These treatments could include surgical procedures, dietary counseling or cognitive-behavior therapies. Drug treatments for obesity were ruled out in the Medicare prescription drug law that was passed in December 2003. Eighteen percent of the Medicare population is obese, according to the American Obesity Association, a nonprofit advocacy group.

The Senate's Committee of Health, Education, Labor and Pensions approved a bill that would require all private health insurance plans in the United States to pay for screening tests to detect colon cancer in people who are 50 or older, or have a high risk of developing the disease. Senator Edward M. Kennedy (Dem.-Mass.) and Senator Jesse Helms (Rep.-NC) are the sponsors of the bill.

According to Senator Kennedy: " Overwhelming scientific evidence indicates that with early detection, we can save lives, and millions and millions of dollars." On the other side of the debate Senator Tim Hutchinson (Rep.-Ark.) stated: " Every time we increase the cost of health insurance, we throw people into the ranks of the uninsured."

Last year more than 56,000 Americans died of colorectal cancer, the second leading cause of cancer deaths, after lung cancer. The Bush administration has not taken a public position on the Kennedy-Helms bill.

Please keep in mind that Medicare does not cover health care when you travel outside the United States, except for some emergency situations in Mexico and Canada. 

Ambulatory Blood Pressure Monitoring- For patients with "white coat hypertension" (for those people whose blood pressure becomes elevated by the mere thought of going to a doctor's office) the wearing of a "cuff" that records blood pressure readings over a 24-hour period of time.

Angioplasty of the Carotid Artery- The HHS announced that Medicare would cover angioplasty of the carotid artery with stent insertion under certain conditions. The stent must be furnished in accordance with a FDA approved protocol governing category B Investigational Device Exemption (IDE) trials.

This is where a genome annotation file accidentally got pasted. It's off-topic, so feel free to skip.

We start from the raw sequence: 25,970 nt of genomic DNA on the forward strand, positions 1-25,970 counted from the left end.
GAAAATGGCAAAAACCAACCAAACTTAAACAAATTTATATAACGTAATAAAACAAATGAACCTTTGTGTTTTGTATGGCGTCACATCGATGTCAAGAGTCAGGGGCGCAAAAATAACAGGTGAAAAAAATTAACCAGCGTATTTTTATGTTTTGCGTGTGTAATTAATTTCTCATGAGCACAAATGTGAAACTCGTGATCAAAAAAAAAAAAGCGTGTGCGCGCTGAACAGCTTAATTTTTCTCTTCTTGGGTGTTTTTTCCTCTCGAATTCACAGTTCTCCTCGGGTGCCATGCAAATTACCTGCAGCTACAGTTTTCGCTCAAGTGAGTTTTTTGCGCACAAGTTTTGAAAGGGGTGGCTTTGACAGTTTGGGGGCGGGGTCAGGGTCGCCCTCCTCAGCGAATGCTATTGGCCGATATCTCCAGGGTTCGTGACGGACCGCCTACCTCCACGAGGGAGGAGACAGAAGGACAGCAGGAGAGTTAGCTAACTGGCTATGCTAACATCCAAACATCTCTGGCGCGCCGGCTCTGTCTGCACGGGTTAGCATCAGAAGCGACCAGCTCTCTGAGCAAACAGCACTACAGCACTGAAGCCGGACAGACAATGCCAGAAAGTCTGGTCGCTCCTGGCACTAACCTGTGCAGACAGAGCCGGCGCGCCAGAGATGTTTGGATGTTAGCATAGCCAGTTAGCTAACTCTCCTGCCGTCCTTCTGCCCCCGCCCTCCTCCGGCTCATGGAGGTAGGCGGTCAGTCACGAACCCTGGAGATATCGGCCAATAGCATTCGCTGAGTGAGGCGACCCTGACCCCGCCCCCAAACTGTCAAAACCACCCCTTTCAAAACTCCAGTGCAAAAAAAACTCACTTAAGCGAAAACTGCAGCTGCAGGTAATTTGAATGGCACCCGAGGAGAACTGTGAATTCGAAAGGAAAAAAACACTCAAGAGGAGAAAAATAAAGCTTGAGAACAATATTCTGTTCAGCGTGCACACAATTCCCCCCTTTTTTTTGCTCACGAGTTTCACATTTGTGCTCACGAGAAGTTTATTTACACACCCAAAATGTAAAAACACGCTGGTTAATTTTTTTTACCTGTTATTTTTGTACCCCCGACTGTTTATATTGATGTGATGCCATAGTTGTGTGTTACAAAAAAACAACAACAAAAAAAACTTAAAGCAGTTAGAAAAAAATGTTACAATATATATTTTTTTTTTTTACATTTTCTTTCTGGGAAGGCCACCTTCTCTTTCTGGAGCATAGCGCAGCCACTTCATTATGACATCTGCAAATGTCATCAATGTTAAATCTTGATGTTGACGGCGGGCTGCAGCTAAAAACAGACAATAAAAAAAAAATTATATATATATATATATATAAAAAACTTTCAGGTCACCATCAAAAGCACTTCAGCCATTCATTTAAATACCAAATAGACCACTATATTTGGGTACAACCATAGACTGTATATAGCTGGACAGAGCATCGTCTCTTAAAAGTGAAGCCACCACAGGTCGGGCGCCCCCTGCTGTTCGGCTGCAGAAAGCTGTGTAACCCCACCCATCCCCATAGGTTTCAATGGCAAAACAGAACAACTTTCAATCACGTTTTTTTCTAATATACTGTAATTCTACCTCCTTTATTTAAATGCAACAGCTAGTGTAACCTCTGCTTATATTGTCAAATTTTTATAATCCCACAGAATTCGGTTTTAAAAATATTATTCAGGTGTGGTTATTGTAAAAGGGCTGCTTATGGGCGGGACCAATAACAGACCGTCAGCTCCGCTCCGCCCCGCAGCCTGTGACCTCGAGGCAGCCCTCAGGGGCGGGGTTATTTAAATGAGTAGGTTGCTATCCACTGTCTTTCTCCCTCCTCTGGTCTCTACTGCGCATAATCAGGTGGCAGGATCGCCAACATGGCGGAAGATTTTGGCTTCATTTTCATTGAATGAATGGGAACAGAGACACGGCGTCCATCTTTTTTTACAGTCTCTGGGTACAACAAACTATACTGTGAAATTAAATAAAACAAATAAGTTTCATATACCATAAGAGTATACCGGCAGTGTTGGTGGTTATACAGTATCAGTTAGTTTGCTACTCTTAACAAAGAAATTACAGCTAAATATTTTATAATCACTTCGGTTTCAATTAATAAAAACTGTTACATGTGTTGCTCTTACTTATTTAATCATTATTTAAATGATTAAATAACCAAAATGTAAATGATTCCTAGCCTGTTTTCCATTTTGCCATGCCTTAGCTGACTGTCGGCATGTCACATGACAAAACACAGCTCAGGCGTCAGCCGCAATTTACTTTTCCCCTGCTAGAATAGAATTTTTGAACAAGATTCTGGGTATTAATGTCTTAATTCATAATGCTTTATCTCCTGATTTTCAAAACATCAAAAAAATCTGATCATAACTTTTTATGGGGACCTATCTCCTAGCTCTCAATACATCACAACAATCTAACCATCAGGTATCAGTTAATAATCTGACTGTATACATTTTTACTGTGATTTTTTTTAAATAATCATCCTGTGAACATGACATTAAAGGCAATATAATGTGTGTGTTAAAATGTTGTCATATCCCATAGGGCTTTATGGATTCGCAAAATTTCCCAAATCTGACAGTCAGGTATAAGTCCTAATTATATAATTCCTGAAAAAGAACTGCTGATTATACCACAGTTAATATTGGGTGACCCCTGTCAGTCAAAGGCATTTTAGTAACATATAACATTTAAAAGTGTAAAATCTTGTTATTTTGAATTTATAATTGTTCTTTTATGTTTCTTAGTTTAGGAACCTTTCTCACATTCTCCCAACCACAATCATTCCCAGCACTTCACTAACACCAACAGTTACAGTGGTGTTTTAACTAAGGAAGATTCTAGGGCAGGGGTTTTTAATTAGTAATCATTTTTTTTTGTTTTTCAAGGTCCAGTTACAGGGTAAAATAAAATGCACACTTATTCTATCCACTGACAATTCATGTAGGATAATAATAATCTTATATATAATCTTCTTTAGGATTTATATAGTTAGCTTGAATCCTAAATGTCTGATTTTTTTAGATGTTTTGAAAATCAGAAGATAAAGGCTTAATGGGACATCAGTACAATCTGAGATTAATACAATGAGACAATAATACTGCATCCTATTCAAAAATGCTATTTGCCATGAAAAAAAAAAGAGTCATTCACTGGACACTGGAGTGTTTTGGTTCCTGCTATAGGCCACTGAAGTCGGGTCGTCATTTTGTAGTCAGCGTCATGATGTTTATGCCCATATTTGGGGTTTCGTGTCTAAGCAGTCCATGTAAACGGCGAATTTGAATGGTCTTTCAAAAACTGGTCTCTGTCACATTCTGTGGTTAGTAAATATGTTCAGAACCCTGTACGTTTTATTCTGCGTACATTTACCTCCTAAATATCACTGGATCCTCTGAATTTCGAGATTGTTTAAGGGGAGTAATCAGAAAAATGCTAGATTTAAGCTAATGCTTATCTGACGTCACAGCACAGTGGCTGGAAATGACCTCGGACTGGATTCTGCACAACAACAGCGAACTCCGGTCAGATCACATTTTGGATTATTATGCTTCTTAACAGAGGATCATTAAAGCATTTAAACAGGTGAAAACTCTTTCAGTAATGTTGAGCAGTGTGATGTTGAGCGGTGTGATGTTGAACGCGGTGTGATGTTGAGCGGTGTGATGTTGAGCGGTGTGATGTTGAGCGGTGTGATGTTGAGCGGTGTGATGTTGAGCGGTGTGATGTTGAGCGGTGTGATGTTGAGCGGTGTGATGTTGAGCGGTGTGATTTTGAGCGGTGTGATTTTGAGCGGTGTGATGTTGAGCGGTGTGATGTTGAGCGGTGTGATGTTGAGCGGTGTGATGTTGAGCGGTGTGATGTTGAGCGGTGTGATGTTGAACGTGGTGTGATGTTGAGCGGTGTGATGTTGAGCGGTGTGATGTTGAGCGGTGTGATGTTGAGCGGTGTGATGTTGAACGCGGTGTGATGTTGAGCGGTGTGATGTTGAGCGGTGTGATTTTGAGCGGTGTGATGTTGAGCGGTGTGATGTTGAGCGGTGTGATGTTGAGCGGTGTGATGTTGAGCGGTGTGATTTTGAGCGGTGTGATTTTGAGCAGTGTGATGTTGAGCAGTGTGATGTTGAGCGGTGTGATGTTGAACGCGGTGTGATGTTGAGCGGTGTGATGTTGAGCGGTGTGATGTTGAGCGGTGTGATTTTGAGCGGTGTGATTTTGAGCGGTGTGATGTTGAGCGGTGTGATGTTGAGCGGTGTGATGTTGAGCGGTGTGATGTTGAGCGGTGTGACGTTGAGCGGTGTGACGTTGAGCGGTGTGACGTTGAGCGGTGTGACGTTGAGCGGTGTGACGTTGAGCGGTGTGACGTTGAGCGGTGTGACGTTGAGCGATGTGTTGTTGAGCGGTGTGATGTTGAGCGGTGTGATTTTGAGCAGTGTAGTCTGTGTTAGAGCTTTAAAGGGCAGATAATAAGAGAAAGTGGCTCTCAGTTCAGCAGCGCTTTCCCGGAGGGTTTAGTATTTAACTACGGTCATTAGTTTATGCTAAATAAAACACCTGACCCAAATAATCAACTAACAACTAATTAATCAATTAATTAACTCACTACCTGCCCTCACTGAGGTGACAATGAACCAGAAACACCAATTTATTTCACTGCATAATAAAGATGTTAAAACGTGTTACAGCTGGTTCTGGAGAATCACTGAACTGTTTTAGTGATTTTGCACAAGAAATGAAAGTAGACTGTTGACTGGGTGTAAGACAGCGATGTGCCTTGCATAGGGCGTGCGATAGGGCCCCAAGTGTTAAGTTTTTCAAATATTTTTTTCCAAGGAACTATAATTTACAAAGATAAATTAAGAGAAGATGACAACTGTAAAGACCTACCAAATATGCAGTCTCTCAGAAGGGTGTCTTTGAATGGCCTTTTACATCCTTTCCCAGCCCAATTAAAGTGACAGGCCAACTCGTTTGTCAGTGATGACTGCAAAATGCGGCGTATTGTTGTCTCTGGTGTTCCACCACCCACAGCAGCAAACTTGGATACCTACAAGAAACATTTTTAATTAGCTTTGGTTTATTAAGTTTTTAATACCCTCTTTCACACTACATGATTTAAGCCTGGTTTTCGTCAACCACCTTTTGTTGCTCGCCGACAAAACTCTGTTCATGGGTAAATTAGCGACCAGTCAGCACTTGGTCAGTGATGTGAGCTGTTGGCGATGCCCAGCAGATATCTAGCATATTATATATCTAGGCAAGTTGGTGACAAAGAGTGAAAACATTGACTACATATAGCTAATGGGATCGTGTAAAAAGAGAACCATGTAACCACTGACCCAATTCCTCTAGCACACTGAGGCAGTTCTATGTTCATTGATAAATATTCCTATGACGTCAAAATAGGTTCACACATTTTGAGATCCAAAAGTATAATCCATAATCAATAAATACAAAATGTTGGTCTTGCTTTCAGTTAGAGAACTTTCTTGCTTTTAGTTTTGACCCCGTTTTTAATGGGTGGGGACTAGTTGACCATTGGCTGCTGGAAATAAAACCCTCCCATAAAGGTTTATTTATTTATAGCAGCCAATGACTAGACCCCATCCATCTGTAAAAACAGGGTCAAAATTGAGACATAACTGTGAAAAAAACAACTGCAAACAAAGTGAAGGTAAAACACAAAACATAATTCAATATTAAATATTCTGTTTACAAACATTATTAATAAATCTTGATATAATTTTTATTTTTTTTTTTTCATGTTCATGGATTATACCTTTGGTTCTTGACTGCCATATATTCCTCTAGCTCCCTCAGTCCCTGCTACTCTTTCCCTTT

Annual Eye Care- To detect glaucoma for people who are at high risk to the disease, including those with diabetes or a family history of glaucoma. Medicare has announced a new benefit that can prevent many Americans from going blind. People who are covered by Medicare Part B (medical insurance) are eligible for glaucoma screenings once every 12 months. Glaucoma is the leading cause of blindness for African-Americans and for all adults older than 60. If untreated, glaucoma can cause irreversible loss of vision.
It's estimated that about half of the people with glaucoma don't even know
they have this condition. To learn more, call 1-800-MEDICARE, or visit the
Medicare website.

BLOOD GLUCOSE MONITORS, TEST STRIPS AND LANCETS FOR ALL DIABETICS - Medicare covers blood glucose monitors, test strips and lancets for beneficiaries with Type I or Type II diabetes, regardless of whether they are treated with insulin. Medicare also covers therapeutic shoes for people with diabetes. Effective April 1, 2002, all Medicare enrolled pharmacies and suppliers must submit claims for blood glucose monitor test strips. You can no longer send in claims for blood glucose monitor test strips yourself. Ask the pharmacy or supplier if it is enrolled in the Medicare program prior to purchasing your diabetic supplies.